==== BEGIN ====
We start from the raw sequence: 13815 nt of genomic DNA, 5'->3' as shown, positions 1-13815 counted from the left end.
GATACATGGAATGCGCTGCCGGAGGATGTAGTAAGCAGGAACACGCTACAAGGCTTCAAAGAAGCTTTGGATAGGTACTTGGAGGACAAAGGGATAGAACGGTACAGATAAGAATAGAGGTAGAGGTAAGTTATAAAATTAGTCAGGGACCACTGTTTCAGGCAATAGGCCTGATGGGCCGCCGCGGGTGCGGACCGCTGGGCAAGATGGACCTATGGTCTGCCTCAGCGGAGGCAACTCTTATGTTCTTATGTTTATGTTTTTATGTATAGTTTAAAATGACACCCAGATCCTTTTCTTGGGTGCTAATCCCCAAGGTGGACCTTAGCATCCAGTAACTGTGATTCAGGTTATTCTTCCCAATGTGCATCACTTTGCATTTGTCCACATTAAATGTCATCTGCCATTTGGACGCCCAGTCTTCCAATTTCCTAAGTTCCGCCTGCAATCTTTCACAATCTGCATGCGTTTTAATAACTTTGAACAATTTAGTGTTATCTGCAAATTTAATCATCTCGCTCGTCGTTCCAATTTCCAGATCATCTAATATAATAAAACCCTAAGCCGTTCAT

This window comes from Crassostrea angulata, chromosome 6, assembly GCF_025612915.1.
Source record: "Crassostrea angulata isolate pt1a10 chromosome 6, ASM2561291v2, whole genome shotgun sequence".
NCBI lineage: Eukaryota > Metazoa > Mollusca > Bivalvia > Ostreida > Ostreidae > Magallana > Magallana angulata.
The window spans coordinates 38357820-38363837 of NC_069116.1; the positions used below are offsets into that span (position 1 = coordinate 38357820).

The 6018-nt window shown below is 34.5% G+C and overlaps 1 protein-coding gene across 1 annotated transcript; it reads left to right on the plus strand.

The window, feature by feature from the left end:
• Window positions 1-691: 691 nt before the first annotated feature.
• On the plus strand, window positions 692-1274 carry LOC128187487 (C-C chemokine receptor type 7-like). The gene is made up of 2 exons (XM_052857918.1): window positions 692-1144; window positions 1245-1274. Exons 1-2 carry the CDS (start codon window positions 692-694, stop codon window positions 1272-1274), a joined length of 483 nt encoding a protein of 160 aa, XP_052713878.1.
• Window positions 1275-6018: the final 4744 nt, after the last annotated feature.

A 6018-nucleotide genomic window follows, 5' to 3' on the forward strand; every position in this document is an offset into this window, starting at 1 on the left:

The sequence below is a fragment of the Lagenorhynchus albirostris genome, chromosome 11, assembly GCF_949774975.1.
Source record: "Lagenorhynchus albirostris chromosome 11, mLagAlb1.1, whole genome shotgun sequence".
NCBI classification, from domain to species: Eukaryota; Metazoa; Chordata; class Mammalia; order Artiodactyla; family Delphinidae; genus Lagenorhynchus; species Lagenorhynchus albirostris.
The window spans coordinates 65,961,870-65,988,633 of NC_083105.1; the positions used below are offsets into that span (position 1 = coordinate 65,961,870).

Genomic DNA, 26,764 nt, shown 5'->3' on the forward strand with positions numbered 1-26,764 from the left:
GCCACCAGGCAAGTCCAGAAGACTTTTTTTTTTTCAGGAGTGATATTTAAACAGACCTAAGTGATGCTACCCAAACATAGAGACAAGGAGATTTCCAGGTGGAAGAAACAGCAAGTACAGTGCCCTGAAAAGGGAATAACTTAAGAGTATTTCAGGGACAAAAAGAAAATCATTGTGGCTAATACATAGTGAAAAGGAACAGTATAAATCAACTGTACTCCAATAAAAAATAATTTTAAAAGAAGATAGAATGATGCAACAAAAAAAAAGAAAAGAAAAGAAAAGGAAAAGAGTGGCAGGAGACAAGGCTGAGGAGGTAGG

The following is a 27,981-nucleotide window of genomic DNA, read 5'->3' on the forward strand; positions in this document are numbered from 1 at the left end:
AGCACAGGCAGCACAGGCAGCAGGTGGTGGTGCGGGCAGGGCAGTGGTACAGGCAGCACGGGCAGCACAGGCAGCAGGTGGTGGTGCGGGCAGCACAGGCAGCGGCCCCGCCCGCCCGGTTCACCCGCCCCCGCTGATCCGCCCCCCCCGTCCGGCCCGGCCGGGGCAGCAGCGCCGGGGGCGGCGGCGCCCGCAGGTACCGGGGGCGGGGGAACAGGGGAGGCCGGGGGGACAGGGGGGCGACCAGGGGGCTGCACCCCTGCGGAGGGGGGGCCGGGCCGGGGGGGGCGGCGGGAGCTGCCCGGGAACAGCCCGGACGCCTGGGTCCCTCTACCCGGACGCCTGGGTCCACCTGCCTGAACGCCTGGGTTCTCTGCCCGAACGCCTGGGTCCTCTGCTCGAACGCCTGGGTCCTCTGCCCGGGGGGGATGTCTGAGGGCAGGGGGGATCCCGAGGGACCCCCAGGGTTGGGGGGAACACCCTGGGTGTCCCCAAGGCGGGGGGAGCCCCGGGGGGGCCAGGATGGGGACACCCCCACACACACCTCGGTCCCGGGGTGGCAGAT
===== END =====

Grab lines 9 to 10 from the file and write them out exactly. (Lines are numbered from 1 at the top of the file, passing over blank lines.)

• Window positions 1-691: 691 nt before the first annotated feature.
• On the plus strand, window positions 692-1274 carry LOC128187487 (C-C chemokine receptor type 7-like). The gene is made up of 2 exons (XM_052857918.1): window positions 692-1144; window positions 1245-1274. Exons 1-2 carry the CDS (start codon window positions 692-694, stop codon window positions 1272-1274), a joined length of 483 nt encoding a protein of 160 aa, XP_052713878.1.